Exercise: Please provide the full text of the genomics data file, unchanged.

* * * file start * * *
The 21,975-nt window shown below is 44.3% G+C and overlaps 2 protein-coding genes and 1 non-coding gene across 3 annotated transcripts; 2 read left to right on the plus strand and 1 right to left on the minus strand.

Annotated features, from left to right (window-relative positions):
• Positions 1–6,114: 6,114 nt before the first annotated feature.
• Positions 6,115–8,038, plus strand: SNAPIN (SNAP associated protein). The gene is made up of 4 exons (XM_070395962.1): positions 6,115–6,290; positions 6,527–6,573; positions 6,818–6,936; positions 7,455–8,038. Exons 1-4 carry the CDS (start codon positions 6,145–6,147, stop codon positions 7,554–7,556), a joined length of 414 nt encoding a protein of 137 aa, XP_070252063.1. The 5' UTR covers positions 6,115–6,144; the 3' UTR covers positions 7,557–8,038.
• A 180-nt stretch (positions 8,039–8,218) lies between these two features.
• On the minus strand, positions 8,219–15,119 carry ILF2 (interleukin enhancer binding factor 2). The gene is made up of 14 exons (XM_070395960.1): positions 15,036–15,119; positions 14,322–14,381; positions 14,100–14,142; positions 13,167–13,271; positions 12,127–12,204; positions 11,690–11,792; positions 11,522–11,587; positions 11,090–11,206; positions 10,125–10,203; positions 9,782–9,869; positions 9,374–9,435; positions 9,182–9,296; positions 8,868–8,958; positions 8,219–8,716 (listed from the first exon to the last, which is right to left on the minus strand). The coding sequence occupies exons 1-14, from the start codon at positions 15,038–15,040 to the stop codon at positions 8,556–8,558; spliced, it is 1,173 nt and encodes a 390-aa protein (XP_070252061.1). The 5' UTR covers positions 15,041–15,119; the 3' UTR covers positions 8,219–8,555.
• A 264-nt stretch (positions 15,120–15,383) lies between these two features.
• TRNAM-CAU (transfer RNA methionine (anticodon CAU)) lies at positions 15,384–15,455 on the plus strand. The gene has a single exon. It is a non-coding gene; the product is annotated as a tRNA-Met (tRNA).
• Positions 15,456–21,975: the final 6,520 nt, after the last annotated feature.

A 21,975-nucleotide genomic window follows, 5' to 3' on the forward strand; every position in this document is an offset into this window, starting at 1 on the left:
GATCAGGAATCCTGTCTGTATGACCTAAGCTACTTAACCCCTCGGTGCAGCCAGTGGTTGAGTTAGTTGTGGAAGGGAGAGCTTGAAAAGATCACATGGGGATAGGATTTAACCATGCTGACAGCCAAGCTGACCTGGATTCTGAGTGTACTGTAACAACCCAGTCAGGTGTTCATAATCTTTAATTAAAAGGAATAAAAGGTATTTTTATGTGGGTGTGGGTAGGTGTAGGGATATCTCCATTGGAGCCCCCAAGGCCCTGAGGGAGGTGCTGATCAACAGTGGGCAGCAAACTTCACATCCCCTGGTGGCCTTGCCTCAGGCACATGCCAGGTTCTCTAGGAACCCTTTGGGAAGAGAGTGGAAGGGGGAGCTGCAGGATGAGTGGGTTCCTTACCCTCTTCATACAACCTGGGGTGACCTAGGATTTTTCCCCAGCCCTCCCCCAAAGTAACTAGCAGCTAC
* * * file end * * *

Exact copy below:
The 21,975-nt window shown below is 44.3% G+C and overlaps 2 protein-coding genes and 1 non-coding gene across 3 annotated transcripts; 2 read left to right on the plus strand and 1 right to left on the minus strand.

Annotated features, from left to right (window-relative positions):
• Positions 1–6,114: 6,114 nt before the first annotated feature.
• Positions 6,115–8,038, plus strand: SNAPIN (SNAP associated protein). The gene is made up of 4 exons (XM_070395962.1): positions 6,115–6,290; positions 6,527–6,573; positions 6,818–6,936; positions 7,455–8,038. Exons 1-4 carry the CDS (start codon positions 6,145–6,147, stop codon positions 7,554–7,556), a joined length of 414 nt encoding a protein of 137 aa, XP_070252063.1. The 5' UTR covers positions 6,115–6,144; the 3' UTR covers positions 7,557–8,038.
• A 180-nt stretch (positions 8,039–8,218) lies between these two features.
• On the minus strand, positions 8,219–15,119 carry ILF2 (interleukin enhancer binding factor 2). The gene is made up of 14 exons (XM_070395960.1): positions 15,036–15,119; positions 14,322–14,381; positions 14,100–14,142; positions 13,167–13,271; positions 12,127–12,204; positions 11,690–11,792; positions 11,522–11,587; positions 11,090–11,206; positions 10,125–10,203; positions 9,782–9,869; positions 9,374–9,435; positions 9,182–9,296; positions 8,868–8,958; positions 8,219–8,716 (listed from the first exon to the last, which is right to left on the minus strand). The coding sequence occupies exons 1-14, from the start codon at positions 15,038–15,040 to the stop codon at positions 8,556–8,558; spliced, it is 1,173 nt and encodes a 390-aa protein (XP_070252061.1). The 5' UTR covers positions 15,041–15,119; the 3' UTR covers positions 8,219–8,555.
• A 264-nt stretch (positions 15,120–15,383) lies between these two features.
• TRNAM-CAU (transfer RNA methionine (anticodon CAU)) lies at positions 15,384–15,455 on the plus strand. The gene has a single exon. It is a non-coding gene; the product is annotated as a tRNA-Met (tRNA).
• Positions 15,456–21,975: the final 6,520 nt, after the last annotated feature.

A 21,975-nucleotide genomic window follows, 5' to 3' on the forward strand; every position in this document is an offset into this window, starting at 1 on the left:
GATCAGGAATCCTGTCTGTATGACCTAAGCTACTTAACCCCTCGGTGCAGCCAGTGGTTGAGTTAGTTGTGGAAGGGAGAGCTTGAAAAGATCACATGGGGATAGGATTTAACCATGCTGACAGCCAAGCTGACCTGGATTCTGAGTGTACTGTAACAACCCAGTCAGGTGTTCATAATCTTTAATTAAAAGGAATAAAAGGTATTTTTATGTGGGTGTGGGTAGGTGTAGGGATATCTCCATTGGAGCCCCCAAGGCCCTGAGGGAGGTGCTGATCAACAGTGGGCAGCAAACTTCACATCCCCTGGTGGCCTTGCCTCAGGCACATGCCAGGTTCTCTAGGAACCCTTTGGGAAGAGAGTGGAAGGGGGAGCTGCAGGATGAGTGGGTTCCTTACCCTCTTCATACAACCTGGGGTGACCTAGGATTTTTCCCCAGCCCTCCCCCAAAGTAACTAGCAGCTAC